I’ve been writing this blog now for more than half a year and want to share my first résumé about the positive sides of having your own blog. Writing articles consistently became my second passion and allow me to invest time into photography apart from being on the street. If you think about starting a photography blog yourself, the following article should give you some insights about the work that goes into the blog posts.
Get your own blog with this Tutorial on How To Start a Photography Blog.
Second Thoughts about Photography
I think about photography a lot. When I am not shooting on the street and working on other tasks or have some free time, I recap on my last time hitting the street and what photos I missed and which things I could have done better. While browsing through Lightroom and seeing the thousands of pictures I am also critical of my own work and think about room for improvement. This raises a lot of questions about various topics concerning Street Photography. Initially, when I started this sort of photography around one and half year ago I tried to recreate the style of my role models and favorite photographers. Of course, this didn’t work out at the beginning and out of frustration, I began reading about different compositional elements, photography techniques and the work that really goes into outstanding pictures.
Gradually my knowledge rose and along the way I want to share what I learned up to now. This might be trivial for some of the more experienced folks, but doing some research and writing down an article about specific topics helps you a lot in developing a deeper understanding of photography.
If you feel inferior because Street Photography is new to you and have nothing to share, I encourage you to document your learning process and write down your point of view of being a beginner. There are probably more people out there that are interested in Street Photography, but can’t push themselves to try it out for the first time, than there are experienced photographers. This means that your target audience for articles that help beginners is way bigger than writing complex posts that require five years of working experience understand your point of view.
Over time your understanding of Street Photography changes and with it also your perspective on certain subjects. Having written down your opinion allows you to understand your own personal development and how your knowledge matured over time.
Feeling at home with your own Photography Blog
The norm for photographers to share their images became through social media. Facebook, Instagram, and the likes are great ways to spread your photos, but you are always the dependent on the platform, their rules and especially algorithms. With millions of photos shared every day those platforms filter a lot of content that doesn’t even reach the people that specifically signed up to receive your photos. This can be frustrating because being a photographer and sharing images on said platforms means to understand the algorithms and rules that maximize the visibility of your photos. For Instagram, for example, this would mean to post almost on a daily basis, which isn’t really my cup of tea.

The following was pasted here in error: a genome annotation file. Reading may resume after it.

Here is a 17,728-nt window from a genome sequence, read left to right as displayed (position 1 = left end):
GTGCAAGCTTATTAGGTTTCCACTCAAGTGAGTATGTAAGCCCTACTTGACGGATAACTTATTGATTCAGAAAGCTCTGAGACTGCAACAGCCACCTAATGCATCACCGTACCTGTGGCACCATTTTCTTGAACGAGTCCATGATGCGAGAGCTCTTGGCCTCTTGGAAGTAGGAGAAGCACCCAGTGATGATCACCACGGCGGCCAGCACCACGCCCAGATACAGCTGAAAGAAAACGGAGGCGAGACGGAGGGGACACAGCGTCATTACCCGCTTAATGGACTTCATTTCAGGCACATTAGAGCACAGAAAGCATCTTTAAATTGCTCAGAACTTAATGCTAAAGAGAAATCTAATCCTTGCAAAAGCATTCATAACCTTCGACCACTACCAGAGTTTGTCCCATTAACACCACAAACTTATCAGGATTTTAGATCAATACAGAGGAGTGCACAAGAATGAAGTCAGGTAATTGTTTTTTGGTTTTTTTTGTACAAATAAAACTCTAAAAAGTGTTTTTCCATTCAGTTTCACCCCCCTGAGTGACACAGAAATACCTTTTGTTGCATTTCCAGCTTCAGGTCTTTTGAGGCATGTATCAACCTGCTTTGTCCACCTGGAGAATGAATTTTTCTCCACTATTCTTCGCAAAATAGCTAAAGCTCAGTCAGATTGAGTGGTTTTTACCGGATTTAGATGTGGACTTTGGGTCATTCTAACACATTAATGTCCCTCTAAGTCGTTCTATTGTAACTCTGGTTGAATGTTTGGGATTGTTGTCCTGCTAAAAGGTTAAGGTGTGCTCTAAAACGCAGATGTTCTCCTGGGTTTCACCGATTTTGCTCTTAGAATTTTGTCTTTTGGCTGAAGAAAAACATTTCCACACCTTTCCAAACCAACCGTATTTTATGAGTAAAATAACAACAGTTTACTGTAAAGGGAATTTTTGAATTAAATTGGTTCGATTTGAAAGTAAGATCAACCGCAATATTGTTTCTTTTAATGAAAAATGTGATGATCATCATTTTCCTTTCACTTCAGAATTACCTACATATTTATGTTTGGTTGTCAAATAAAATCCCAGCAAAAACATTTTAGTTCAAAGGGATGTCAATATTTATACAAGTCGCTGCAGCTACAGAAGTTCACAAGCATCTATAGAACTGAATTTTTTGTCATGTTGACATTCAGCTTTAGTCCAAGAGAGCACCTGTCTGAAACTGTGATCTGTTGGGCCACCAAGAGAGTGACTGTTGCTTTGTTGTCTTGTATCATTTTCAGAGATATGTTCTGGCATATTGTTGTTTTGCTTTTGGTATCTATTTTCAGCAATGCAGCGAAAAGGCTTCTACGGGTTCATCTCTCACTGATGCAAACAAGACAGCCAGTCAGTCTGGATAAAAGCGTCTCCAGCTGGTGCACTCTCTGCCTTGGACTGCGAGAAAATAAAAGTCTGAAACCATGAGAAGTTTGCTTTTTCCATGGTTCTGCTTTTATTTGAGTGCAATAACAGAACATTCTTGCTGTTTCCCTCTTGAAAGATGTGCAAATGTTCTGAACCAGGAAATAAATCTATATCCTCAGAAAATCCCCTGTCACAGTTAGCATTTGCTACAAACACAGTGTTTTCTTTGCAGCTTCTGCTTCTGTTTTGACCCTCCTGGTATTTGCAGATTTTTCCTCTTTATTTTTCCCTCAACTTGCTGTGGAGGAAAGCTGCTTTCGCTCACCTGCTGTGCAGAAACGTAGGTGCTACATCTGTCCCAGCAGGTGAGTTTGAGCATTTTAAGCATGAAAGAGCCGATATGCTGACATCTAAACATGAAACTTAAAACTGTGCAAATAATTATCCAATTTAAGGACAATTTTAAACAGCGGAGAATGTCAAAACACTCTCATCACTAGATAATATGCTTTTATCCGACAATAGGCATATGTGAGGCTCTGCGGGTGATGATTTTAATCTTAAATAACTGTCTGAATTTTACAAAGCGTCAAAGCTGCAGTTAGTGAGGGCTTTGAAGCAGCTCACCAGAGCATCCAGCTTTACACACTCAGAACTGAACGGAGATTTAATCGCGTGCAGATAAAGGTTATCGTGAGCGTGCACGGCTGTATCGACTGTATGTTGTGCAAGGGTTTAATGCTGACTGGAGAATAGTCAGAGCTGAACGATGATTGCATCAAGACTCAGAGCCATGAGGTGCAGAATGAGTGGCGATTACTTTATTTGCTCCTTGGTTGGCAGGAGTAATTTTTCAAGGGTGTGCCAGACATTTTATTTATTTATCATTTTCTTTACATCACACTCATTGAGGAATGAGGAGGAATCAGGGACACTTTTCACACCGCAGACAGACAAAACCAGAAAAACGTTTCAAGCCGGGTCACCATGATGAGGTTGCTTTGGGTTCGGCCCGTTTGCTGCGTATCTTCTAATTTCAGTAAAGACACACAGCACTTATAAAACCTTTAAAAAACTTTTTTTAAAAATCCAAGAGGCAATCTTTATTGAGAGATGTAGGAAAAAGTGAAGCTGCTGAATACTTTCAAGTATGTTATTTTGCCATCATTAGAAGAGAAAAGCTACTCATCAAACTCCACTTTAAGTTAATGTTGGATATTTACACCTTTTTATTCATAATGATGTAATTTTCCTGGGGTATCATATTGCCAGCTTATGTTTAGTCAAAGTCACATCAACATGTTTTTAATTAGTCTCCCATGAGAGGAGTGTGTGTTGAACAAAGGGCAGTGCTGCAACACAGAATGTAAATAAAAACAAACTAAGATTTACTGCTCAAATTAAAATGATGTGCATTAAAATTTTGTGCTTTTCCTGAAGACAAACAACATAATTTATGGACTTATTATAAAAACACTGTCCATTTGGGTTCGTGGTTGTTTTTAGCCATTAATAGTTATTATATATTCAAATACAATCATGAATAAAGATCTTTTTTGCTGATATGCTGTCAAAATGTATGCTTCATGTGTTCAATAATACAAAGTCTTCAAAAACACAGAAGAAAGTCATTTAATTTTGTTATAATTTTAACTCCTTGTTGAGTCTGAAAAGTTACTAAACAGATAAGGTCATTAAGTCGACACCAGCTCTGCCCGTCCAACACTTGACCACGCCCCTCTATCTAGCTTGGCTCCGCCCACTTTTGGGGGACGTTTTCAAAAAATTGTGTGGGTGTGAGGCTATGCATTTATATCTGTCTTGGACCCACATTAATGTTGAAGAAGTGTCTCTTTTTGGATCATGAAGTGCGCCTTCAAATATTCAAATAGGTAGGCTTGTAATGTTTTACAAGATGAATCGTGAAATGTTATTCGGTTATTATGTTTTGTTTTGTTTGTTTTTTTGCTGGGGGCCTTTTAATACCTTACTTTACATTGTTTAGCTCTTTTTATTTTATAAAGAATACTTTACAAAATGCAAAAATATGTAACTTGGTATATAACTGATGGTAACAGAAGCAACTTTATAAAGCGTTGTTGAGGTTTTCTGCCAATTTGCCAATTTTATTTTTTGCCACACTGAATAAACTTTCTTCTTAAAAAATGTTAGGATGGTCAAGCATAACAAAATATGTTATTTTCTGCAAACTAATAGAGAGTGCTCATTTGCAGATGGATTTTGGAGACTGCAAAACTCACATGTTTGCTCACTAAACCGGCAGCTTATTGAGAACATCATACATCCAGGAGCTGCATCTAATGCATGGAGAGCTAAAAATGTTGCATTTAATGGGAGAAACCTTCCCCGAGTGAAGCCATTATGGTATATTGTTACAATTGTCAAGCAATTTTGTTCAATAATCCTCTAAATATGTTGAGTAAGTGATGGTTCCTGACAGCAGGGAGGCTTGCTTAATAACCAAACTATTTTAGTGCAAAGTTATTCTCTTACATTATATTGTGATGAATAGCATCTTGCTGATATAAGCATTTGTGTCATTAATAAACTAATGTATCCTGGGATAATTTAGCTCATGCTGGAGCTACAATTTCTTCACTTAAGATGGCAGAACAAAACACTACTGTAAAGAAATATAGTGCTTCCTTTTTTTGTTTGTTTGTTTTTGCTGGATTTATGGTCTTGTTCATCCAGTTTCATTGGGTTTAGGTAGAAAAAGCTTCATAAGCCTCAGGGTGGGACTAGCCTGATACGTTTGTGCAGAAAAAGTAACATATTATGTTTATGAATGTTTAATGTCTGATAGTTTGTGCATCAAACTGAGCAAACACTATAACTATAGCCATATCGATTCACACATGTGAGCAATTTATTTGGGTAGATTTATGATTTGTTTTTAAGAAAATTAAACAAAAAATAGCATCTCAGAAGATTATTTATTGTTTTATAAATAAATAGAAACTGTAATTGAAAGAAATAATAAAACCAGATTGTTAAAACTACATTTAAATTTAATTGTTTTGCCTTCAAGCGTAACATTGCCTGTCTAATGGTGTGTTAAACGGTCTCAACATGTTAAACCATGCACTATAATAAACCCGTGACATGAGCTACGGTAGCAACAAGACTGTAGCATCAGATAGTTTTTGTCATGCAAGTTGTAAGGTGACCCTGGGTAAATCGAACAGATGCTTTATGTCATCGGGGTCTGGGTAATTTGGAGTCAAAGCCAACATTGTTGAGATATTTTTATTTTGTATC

With your own blog, you are kind of your own boss. You are absolutely free to post the content you like and people that visit your blog will always be able to receive the content they are interested the most in. Who knows how long Instagram will be the most frequented photo platform? Having a blog or website is something stable that will last for as long as you are interested in. Being dependent on “third party platforms” can mean that you have to build up your audience every time you jump the ship and test a new way to share your images.
Spreading the message through your Blog
In addition to sharing images, your own blog also allows you to create the content specifically the way you want to design it. Most social media platforms are becoming more and more restrictive with the content that is allowed. Instagram is very strict in only allowing pictures that are “child-friendly”. If you are a boudoir photographer you are very limited in displaying your creative vision or at risk of your pictures being deleted. Youtube recently introduced a new policy that doesn’t allow “controversial” videos to be monetized. It is arguable if this might have an influence on photography channels, but it shows that Youtube tries to prohibit content that has a negative effect on the advertising partners.
On the other hand, it takes a lot of time and dedication to get your message heard. You need to write articles continuously to build up a community that is interested in your blog entries. Once a week, like I do is probably too little frequent. If you have the time and the passion, publishing texts multiple times a week is more optimal. But even if you push yourself to be as active as possible, the blog still needs time to grow and to be found via google.
So if you are trying to learn Street Photography, I absolutely recommend starting a blog just for your own’s sake. It forces you to spend some time thinking about certain topics and helps you to develop a deeper understanding while writing the articles.